Who’s Cracked the Code on High-End Homesharing?
ThirdHome just might have the winning formula on what affluent homeowners want when sharing properties. Scaling quality and keeping up a high level of trust will be key as it grows.
Colin Nagy, head of strategy at FFNY, a global advertising agency, writes this opinion column for Skift on hospitality, innovation, and business travel. "On Experience" dissects customer-centric experiences and innovation across hospitality, aviation, and beyond. You can read all of his columns here.
The need is simple: There's buyer's remorse that comes a few years in when the second home not only becomes a burden but also limits geographic flexibility for downtime. Plunk down on that beautiful Aspen home and, well, you'd better be sure you like Aspen for your getaways — bad snow seasons and all.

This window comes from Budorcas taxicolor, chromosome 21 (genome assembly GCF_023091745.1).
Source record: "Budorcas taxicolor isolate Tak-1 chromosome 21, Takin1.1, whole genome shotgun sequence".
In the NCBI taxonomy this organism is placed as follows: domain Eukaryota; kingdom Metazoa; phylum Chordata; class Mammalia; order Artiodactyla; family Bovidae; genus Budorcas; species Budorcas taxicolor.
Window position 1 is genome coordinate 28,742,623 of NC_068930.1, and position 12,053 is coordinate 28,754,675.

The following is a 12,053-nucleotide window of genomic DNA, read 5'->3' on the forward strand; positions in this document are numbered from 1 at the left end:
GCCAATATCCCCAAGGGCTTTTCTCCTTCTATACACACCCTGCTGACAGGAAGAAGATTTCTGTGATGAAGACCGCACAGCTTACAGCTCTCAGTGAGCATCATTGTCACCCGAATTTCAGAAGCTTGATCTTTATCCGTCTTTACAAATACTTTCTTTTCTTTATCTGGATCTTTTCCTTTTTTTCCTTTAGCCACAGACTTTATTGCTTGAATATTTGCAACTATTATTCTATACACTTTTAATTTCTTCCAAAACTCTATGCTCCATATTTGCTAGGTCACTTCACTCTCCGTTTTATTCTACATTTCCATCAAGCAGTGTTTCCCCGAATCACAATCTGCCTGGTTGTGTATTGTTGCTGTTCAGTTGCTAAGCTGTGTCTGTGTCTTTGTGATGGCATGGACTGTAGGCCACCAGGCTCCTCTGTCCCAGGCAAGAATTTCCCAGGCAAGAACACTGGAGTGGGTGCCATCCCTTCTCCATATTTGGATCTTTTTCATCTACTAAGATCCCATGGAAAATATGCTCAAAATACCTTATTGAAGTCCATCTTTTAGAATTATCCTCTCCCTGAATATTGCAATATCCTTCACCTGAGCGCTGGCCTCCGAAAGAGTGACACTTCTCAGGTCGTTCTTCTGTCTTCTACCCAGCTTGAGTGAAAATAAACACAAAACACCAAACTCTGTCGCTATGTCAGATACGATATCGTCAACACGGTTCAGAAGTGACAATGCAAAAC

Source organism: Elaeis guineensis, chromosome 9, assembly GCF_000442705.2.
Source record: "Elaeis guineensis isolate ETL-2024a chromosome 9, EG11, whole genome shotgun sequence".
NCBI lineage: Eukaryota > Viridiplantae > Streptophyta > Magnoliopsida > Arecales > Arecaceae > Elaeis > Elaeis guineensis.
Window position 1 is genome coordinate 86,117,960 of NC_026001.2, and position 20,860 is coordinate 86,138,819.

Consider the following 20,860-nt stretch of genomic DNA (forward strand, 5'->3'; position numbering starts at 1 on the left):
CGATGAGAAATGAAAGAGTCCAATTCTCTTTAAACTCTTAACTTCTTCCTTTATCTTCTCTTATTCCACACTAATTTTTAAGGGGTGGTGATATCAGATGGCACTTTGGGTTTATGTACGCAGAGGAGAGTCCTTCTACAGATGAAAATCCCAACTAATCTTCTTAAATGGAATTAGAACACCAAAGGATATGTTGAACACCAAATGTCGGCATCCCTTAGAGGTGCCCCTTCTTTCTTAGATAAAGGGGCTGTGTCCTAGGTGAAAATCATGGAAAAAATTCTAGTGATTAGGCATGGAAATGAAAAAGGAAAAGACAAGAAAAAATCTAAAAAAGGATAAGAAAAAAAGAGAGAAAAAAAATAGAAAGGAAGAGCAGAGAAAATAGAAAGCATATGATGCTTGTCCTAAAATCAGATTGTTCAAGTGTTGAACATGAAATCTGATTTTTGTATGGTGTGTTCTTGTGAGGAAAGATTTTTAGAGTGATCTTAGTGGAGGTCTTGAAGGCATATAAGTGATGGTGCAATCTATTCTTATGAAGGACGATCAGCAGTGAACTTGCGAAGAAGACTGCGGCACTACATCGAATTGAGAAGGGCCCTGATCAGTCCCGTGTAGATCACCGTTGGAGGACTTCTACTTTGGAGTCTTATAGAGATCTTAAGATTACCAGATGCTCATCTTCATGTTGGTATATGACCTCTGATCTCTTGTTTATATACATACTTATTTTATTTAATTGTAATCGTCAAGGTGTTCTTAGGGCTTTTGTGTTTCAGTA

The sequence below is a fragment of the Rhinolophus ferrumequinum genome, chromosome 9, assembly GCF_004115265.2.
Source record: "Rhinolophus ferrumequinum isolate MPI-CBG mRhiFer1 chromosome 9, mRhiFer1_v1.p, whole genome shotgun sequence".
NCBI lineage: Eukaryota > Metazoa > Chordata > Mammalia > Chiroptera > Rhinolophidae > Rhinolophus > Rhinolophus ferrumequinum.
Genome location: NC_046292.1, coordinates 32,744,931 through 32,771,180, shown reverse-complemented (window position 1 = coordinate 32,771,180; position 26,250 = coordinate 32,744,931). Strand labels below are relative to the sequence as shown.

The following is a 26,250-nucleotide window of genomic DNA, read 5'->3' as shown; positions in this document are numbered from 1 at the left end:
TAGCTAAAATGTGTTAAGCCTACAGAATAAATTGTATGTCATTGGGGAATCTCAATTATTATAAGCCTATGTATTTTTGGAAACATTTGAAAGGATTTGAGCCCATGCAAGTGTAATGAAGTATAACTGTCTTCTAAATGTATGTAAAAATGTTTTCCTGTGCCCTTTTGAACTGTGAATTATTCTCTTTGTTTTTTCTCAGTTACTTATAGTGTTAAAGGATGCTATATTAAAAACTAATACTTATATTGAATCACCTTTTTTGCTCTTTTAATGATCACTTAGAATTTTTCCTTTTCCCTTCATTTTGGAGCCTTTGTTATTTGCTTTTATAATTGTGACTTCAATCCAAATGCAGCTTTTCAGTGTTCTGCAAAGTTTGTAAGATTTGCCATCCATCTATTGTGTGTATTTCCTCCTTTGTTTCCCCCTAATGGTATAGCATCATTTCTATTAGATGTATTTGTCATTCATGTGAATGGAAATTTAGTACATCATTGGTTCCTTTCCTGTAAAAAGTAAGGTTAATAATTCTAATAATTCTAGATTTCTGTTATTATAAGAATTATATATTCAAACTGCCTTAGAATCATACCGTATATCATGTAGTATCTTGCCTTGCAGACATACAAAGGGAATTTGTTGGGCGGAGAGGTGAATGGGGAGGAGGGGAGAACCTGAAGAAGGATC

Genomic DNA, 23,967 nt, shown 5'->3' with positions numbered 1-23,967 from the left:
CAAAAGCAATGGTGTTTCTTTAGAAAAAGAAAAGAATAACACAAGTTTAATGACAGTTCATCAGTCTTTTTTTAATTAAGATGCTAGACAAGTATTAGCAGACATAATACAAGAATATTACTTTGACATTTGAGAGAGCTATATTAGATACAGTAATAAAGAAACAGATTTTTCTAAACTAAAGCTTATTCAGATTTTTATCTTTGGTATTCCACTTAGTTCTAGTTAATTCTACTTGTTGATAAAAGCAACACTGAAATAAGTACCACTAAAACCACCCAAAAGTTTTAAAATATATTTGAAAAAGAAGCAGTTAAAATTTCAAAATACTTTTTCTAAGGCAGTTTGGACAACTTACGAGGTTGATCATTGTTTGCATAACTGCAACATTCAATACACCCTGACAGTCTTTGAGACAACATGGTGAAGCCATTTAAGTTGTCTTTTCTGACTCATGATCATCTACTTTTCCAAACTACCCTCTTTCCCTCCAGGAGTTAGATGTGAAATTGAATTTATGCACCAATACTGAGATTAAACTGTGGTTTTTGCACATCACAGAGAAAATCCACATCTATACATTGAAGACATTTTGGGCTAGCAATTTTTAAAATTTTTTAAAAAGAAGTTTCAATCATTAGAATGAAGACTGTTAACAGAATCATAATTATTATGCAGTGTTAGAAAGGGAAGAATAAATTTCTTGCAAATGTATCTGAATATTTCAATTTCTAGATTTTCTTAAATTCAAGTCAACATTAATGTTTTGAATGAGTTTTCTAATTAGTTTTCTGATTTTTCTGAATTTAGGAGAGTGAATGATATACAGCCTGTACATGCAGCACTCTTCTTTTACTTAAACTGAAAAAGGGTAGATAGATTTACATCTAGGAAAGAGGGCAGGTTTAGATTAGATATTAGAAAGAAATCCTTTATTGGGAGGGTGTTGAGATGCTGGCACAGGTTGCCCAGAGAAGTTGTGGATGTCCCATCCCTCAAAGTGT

While premium homes have long traded on the likes of Airbnb and Vrbo and through specialized marketplaces, another entrant has been quietly amassing a community of well-heeled second homeowners, with the average home value clocking in around $2.4 million. Without a lot of fanfare and largely through word of mouth, ThirdHome has grown to 11,022 homes and counting in 92 countries. The company predicts four times the number of homes in its network by 2021, based on its current growth.
Founder and CEO Wade Shealy started the company in 2010 after a career in real estate with just a few friends and clients because he wanted to see more of the world beyond his luxury property in Hilton Head, South Carolina.